When working to a strict product release date, the Moose Toys production team will usually have little to no time for previsualization, meaning a lot of tweaks have to happen in post. To illustrate the necessary changes, Frankie’s annotation tools have become vital to Michael and crew.

“Drawing is brilliant for me,” explains Kirsten. “We’re trying to bring a toy to life and make it engaging for a child. We’re trying to give it personality. It’s all very well getting the models and the animation right, but the real trick is in the more nuanced, often subjective elements such as facial expressions. It’s tiny things like getting the eye line and proportions of the face right.

“That can be near-impossible to communicate over email, but with Frankie we can jump on a session and give shape to our thoughts with the annotation tool. That’s indispensable – especially when you consider that the written word can be confusing when dealing with different languages. Illustration is a global language.”



Approving approvals

Once the edit for commercials is complete, back-and-forth feedback for Moose Toys will move into the network approval stage. In Melbourne, where Moose Toys is based, there is a governing body for general network approval, but in the US every commercial is evaluated by individual TV stations.

“When dealing with my disclaimers and legals, I have to consider requirements and comments for governing bodies and TV stations in several different countries, and I have to consolidate all that feedback and get it into one master,” says Kirsten. “When I first started, that process took me roughly four weeks from asking a production company for an approval MPEG to being able to master out.”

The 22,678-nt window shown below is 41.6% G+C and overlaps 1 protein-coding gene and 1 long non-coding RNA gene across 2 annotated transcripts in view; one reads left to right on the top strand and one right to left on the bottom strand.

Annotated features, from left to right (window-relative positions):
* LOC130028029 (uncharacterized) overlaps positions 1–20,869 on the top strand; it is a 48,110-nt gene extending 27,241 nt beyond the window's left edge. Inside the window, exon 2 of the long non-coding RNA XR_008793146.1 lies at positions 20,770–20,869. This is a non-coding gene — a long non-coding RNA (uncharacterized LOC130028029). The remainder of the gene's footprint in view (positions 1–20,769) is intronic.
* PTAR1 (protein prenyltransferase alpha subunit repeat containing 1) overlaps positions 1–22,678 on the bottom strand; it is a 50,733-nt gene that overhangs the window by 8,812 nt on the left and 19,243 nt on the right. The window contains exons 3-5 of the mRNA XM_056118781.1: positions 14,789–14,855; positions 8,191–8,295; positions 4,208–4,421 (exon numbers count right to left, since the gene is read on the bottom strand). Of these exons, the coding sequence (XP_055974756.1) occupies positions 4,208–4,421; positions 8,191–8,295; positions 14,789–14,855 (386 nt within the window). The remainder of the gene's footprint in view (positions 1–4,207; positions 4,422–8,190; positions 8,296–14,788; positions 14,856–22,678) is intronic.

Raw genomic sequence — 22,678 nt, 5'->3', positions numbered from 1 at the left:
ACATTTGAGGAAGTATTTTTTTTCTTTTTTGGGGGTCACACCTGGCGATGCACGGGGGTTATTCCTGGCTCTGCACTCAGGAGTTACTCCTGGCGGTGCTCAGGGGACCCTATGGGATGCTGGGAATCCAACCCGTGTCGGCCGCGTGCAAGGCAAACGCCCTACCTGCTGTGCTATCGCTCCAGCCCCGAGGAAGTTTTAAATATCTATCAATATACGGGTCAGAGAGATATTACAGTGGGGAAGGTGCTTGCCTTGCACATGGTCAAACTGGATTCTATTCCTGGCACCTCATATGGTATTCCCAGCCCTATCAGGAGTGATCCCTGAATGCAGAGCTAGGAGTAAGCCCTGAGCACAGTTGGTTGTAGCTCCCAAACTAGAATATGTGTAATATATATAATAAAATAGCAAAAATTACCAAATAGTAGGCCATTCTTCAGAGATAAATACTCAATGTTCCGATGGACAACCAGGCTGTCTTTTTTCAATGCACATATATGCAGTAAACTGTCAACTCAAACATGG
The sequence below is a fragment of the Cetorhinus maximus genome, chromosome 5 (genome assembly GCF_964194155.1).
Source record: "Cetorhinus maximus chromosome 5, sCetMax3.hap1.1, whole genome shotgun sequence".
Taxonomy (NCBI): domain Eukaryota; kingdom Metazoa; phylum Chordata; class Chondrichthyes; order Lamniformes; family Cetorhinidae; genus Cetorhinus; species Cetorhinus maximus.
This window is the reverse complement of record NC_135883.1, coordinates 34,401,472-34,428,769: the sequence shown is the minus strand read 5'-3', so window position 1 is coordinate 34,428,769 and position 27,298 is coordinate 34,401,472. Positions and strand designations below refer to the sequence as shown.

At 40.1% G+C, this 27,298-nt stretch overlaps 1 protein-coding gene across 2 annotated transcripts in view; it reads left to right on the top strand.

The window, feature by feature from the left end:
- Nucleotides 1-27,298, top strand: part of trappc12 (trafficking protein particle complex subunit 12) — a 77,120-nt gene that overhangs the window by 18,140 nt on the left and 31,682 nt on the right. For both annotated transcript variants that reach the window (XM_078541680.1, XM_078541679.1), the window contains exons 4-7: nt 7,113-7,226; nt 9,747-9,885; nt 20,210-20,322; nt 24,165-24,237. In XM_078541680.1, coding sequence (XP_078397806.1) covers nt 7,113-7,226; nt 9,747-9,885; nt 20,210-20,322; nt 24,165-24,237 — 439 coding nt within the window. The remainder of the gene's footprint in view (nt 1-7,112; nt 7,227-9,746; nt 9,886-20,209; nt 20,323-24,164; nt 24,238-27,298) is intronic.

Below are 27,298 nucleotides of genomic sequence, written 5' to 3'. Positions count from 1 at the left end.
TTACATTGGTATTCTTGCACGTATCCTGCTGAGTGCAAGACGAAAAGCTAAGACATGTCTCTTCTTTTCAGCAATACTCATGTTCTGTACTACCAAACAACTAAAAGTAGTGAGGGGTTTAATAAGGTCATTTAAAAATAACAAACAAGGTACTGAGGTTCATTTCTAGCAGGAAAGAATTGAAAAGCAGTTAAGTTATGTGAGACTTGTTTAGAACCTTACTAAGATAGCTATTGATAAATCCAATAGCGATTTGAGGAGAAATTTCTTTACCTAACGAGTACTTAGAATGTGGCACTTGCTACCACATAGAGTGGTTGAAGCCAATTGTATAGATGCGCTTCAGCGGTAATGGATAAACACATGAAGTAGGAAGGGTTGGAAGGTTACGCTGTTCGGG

Thankfully, Frankie has revolutionised the network approval process for Moose Toys, allowing all feedback to be discussed in a single session. Kirsten can then supply production companies with Frankie’s automatically generated PDF, summarizing adjustments right down to the exact frame discussed.

“That PDF makes communication with all stakeholders totally transparent and has bought Moose Toys a whole bunch of time back,” says Michael. “It ensures post-production moves at a more rapid pace and we can easily meet our annual production needs.”  



The age of globalised production

Prior to adopting Frankie, it could sometimes take four-six months for Michael and team to take a job from edit to mastering, simply due to inefficiency of driving feedback through endless email chains. “We were facing challenges of different countries, time zones and even languages,” says Michael.

“But that’s all a thing of the past – Frankie takes the question marks out of our feedback.”

Gone are the days when Moose Toys would need a local team huddled around a single edit suite. Today they can work with any production team, anywhere, accessing a truly global talent pool – and all with unambiguous feedback cycles that truly keep things moving.

“You’re not in a big screening room anymore, having these conversations face-to-face,” concludes Kirsten. “Everyone’s working remote. I can be in a hotel room, logged into Frankie, working in three different time zones, and moving our latest project to completion.”

“Frankie more than helps: it’s a backbone of production.”